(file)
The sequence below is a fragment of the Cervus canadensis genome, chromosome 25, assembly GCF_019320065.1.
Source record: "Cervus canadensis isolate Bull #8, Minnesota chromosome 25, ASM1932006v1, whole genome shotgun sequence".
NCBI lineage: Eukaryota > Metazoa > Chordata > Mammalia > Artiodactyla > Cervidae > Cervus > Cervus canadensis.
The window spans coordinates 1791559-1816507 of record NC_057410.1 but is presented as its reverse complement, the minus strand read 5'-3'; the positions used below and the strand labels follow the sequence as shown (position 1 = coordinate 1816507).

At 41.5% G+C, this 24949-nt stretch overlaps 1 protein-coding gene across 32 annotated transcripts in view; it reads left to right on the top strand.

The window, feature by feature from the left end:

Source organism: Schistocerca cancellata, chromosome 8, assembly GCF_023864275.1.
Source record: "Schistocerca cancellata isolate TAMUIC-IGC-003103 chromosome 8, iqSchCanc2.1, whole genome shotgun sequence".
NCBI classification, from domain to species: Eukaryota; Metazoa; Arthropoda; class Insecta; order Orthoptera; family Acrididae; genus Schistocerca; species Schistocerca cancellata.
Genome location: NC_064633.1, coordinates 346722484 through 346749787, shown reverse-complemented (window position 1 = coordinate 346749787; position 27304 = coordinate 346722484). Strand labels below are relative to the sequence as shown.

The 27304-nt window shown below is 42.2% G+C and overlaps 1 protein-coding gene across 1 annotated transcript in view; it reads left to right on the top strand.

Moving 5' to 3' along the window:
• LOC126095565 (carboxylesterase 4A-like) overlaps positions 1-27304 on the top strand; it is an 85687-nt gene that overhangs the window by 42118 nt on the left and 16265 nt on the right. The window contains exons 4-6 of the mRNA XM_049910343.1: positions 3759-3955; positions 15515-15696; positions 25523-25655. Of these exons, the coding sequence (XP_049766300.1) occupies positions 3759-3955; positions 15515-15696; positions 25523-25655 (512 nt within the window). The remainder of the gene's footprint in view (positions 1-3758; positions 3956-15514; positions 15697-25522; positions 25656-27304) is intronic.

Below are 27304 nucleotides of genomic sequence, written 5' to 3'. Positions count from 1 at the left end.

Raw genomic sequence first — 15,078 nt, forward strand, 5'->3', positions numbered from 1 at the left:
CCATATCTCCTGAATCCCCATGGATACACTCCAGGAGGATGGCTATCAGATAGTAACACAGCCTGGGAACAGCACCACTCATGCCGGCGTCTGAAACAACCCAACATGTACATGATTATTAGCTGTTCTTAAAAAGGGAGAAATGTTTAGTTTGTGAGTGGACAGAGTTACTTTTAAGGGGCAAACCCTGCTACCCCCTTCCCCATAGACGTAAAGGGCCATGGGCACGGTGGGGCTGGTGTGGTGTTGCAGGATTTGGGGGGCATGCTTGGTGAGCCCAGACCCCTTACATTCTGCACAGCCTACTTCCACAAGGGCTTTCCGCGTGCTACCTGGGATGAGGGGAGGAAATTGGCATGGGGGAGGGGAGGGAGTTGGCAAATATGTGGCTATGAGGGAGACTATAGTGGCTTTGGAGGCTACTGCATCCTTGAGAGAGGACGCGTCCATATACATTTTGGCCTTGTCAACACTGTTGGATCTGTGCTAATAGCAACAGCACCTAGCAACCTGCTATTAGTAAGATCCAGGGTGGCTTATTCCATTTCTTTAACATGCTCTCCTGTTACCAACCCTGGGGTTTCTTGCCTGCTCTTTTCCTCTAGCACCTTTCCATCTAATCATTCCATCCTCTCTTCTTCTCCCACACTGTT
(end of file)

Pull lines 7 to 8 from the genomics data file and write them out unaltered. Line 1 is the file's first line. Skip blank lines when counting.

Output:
Source organism: Schistocerca cancellata, chromosome 8, assembly GCF_023864275.1.
Source record: "Schistocerca cancellata isolate TAMUIC-IGC-003103 chromosome 8, iqSchCanc2.1, whole genome shotgun sequence".